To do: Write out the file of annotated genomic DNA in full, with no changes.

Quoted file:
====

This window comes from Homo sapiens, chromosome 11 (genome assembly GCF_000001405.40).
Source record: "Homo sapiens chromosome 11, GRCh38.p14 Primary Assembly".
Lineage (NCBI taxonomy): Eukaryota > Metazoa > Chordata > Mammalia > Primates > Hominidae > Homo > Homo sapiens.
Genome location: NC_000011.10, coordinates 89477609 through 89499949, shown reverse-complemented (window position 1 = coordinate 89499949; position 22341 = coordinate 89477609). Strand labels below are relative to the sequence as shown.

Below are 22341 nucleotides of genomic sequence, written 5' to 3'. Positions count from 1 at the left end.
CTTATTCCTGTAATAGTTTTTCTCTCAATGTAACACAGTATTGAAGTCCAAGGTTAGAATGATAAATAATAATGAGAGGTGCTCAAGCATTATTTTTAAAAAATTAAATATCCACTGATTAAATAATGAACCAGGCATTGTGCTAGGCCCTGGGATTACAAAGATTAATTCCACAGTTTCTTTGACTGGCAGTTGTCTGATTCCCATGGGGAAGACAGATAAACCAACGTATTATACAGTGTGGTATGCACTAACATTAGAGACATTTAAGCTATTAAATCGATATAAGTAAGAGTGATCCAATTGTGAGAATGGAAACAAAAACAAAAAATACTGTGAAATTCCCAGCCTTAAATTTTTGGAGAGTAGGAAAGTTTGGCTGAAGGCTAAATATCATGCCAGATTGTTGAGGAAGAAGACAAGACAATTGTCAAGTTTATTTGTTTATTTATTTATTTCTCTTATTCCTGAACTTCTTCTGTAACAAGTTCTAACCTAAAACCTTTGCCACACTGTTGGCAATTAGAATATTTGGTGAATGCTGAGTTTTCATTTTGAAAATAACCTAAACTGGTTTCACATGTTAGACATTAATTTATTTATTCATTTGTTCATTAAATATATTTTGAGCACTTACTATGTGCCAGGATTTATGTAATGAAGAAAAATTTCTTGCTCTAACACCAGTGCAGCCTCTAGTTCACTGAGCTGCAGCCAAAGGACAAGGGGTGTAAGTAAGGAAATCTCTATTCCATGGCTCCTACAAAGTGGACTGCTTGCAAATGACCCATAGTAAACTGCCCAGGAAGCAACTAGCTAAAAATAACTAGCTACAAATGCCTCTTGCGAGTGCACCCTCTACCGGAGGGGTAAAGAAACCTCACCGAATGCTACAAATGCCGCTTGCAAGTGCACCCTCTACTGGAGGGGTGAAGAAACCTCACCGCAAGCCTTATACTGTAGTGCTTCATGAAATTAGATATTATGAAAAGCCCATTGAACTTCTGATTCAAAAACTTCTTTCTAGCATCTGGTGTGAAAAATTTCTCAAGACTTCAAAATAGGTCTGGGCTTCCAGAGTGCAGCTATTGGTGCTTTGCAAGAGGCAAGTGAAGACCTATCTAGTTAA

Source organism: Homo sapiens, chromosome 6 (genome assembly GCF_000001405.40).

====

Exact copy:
This window comes from Homo sapiens, chromosome 11 (genome assembly GCF_000001405.40).
Source record: "Homo sapiens chromosome 11, GRCh38.p14 Primary Assembly".
Lineage (NCBI taxonomy): Eukaryota > Metazoa > Chordata > Mammalia > Primates > Hominidae > Homo > Homo sapiens.
Genome location: NC_000011.10, coordinates 89477609 through 89499949, shown reverse-complemented (window position 1 = coordinate 89499949; position 22341 = coordinate 89477609). Strand labels below are relative to the sequence as shown.

Below are 22341 nucleotides of genomic sequence, written 5' to 3'. Positions count from 1 at the left end.
CTTATTCCTGTAATAGTTTTTCTCTCAATGTAACACAGTATTGAAGTCCAAGGTTAGAATGATAAATAATAATGAGAGGTGCTCAAGCATTATTTTTAAAAAATTAAATATCCACTGATTAAATAATGAACCAGGCATTGTGCTAGGCCCTGGGATTACAAAGATTAATTCCACAGTTTCTTTGACTGGCAGTTGTCTGATTCCCATGGGGAAGACAGATAAACCAACGTATTATACAGTGTGGTATGCACTAACATTAGAGACATTTAAGCTATTAAATCGATATAAGTAAGAGTGATCCAATTGTGAGAATGGAAACAAAAACAAAAAATACTGTGAAATTCCCAGCCTTAAATTTTTGGAGAGTAGGAAAGTTTGGCTGAAGGCTAAATATCATGCCAGATTGTTGAGGAAGAAGACAAGACAATTGTCAAGTTTATTTGTTTATTTATTTATTTCTCTTATTCCTGAACTTCTTCTGTAACAAGTTCTAACCTAAAACCTTTGCCACACTGTTGGCAATTAGAATATTTGGTGAATGCTGAGTTTTCATTTTGAAAATAACCTAAACTGGTTTCACATGTTAGACATTAATTTATTTATTCATTTGTTCATTAAATATATTTTGAGCACTTACTATGTGCCAGGATTTATGTAATGAAGAAAAATTTCTTGCTCTAACACCAGTGCAGCCTCTAGTTCACTGAGCTGCAGCCAAAGGACAAGGGGTGTAAGTAAGGAAATCTCTATTCCATGGCTCCTACAAAGTGGACTGCTTGCAAATGACCCATAGTAAACTGCCCAGGAAGCAACTAGCTAAAAATAACTAGCTACAAATGCCTCTTGCGAGTGCACCCTCTACCGGAGGGGTAAAGAAACCTCACCGAATGCTACAAATGCCGCTTGCAAGTGCACCCTCTACTGGAGGGGTGAAGAAACCTCACCGCAAGCCTTATACTGTAGTGCTTCATGAAATTAGATATTATGAAAAGCCCATTGAACTTCTGATTCAAAAACTTCTTTCTAGCATCTGGTGTGAAAAATTTCTCAAGACTTCAAAATAGGTCTGGGCTTCCAGAGTGCAGCTATTGGTGCTTTGCAAGAGGCAAGTGAAGACCTATCTAGTTAA

Source organism: Homo sapiens, chromosome 6 (genome assembly GCF_000001405.40).